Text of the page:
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Khmer Rouge

July 26, 2010 by staff 

Khmer RougeKhmer Rouge, PHNOM PENH (Reuters) – The first commander of the Khmer Rouge to face a UN-backed tribunal was sentenced to 35 years in prison Monday for overseeing 14,000 deaths in the 1970s, but it will serve about half the ire of many Cambodians.

Kaing Guek Eav, a former head of prison 67 years old, known as Duch, was less than the maximum of 40 years sought by the prosecution for his role in the ultra-communist “The Killing Fields” regime of guilt by a 7 million deaths from 1975 to 1979.

Duch was convicted of murder, torture, rape, crimes against humanity and other charges as head of Tuol Sleng prison, a converted school known as S-21, symbolizing the horrors of a regime that killed nearly a quarter of the population Cambodia.

He betrayed no emotion as a judge read the verdict, which reduced the sentence to 19 years for having been satisfied. He could be released on parole earlier if the authorities believe has been restored, according to the court.

“We expected that this court would strike hard at impunity, but if you can kill 14,000 people and serve only 19 years – 11 hours per year of life taken – what is that? It’s a joke,” said Theary Seng, a Cambodian which now has a U.S. citizen and the loss of his father in S-21.

“My gut tells me this has made the situation much worse for Cambodia,” he said. “It has taken a lot of faith out of the system and expressed concern about political interference.”

Duch told the court he had no choice but to execute orders and “do or die.” Prosecutors insisted it was “ideologically of the same opinion” as the main leaders of the Khmer Rouge and did nothing to stop the rampant torture in prison.

Some Cambodians wept after the verdict, expressing outrage at the court joint UN and Cambodia, which has grown to 78.4 million in donations from abroad more than five years to bring the first of the five officers accused Khmer Rouge to trial.

“No justice. I wanted a life sentence for Duch,” said Hong Sovath, 47, wept in the courtroom. His father, a diplomat, died in prison. Mony Khan, whose aunt was killed after going through the S-21, said he was devastated.

Thousands huddled around televisions in cafes and homes to see live broadcasts of the sentence.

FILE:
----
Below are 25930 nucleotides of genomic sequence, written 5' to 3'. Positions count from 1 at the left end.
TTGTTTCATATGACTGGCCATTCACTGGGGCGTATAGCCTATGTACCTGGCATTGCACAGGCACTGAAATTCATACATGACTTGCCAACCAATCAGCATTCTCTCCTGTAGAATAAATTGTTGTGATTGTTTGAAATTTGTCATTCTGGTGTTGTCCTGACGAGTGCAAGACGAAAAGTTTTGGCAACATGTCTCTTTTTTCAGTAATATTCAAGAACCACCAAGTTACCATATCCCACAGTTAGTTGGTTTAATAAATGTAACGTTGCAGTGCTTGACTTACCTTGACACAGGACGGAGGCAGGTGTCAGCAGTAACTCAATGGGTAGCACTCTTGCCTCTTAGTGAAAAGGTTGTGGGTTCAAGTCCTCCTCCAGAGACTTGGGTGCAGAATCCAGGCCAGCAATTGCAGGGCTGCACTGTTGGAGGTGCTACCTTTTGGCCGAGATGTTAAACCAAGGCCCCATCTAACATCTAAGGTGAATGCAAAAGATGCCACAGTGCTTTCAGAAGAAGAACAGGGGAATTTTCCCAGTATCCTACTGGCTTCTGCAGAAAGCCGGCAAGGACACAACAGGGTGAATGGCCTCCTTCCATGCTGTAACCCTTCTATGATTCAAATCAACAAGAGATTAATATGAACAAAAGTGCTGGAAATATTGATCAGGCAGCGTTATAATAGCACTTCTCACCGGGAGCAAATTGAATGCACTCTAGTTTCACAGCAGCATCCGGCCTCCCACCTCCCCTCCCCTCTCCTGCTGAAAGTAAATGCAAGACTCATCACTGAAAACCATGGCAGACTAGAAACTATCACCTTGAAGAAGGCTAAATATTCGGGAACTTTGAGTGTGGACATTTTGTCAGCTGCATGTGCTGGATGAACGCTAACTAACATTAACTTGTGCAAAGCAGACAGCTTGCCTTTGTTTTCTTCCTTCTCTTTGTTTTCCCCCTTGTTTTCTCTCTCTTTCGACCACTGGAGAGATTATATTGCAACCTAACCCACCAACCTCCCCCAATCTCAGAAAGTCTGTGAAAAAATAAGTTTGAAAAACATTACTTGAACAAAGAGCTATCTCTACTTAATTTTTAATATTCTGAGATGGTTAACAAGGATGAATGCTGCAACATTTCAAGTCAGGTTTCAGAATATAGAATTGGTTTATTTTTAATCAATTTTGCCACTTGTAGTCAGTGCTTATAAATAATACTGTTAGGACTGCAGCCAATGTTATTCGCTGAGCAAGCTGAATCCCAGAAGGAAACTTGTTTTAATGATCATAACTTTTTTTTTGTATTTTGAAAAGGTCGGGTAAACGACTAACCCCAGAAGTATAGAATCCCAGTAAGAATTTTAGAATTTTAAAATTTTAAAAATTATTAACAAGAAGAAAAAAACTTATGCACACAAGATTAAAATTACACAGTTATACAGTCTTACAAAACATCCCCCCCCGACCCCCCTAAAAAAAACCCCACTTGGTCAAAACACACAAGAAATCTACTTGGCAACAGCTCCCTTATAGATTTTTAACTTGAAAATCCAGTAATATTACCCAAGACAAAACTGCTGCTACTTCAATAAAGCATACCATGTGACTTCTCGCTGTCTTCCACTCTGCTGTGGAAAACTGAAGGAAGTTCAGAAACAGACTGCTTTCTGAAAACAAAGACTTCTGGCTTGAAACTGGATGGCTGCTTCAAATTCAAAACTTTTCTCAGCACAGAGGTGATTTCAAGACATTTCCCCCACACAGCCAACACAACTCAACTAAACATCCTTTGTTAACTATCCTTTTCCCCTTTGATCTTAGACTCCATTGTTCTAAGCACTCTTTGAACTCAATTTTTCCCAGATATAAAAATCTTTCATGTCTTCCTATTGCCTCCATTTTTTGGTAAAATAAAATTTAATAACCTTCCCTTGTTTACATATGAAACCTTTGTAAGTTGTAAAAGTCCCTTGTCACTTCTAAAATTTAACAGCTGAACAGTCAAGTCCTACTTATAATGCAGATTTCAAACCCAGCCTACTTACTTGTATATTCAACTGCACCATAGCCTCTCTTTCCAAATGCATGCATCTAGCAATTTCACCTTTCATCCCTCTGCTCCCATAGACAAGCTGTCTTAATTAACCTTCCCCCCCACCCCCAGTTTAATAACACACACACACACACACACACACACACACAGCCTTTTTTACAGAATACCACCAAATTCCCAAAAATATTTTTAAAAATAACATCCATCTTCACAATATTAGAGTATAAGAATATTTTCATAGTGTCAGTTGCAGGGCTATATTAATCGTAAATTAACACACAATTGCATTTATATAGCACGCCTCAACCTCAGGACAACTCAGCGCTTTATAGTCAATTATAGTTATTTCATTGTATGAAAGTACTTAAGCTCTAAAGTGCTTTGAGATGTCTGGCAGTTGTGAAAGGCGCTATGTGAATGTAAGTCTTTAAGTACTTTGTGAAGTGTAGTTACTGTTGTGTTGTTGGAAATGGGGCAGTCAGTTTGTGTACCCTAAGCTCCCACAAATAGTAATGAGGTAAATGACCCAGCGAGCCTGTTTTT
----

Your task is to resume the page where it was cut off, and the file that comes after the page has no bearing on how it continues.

Complex sentences

The court said it decided against life in prison for several reasons, including Duch expressions of remorse, cooperation with the tribunal, its “potential for rehabilitation” and the coercive environment of life under the Khmer Rouge.

“The camera has decided that there are significant mitigating factors that the mandate of finite prison term rather than life imprisonment,” presiding judge, said in a statement. Cambodia has no death penalty.

Now a born-again Christian, Duch has expressed “remorse unbearable” for the S-21 victims, most of them tortured and forced to confess to espionage and other crimes before being bludgeoned to death at sites of “The Killing Fields implementation silence “during the agrarian revolution, which ended with a 1979 invasion by Vietnam.

Foreign investors see the trials of Khmer Rouge as an indicator of whether the article of the law is taking root in one of the markets of Asia’s fastest growing border. Justice, however, could be difficult to achieve as pictures controversy surrounds others awaiting trial.

The cases of former President Khieu Samphan “Brother Number Two” Nuon Chea, former Foreign Minister Ieng Sary and his wife Ieng Tirith are very complex and politicized. Many fear that may not go to trial, or may die before seeing a courtroom.

Standing in the way of righteousness,anlysts say, is not only excessive bureaucracy and an elaborate legal process, but a one-party rule powerful than the court has never supported and has historic links to the Khmer Rouge .

Many former Khmer Rouge members are part of the Cambodian civil service and senior positions in provincial and central government and experts say they are willing to slow the progress of the court and limit the scope of future research.

Many years of Prime Minister Hun Sen, is himself a former Khmer Rouge foot soldier who says he defected to Vietnam’s eventual conquerors. He has warned of a new civil war if the court expands its probe into the horrors of “The Pol Pot’s Year Zero” revolution.

Finance Minister Keat Chhon has also admitted his involvement as an interpreter for the late Khmer Rouge of Pol Pot, leader, while Foreign Minister Hor Namhong has been accused of links and a Khmer Rouge detention center in the game. He denies the allegations.

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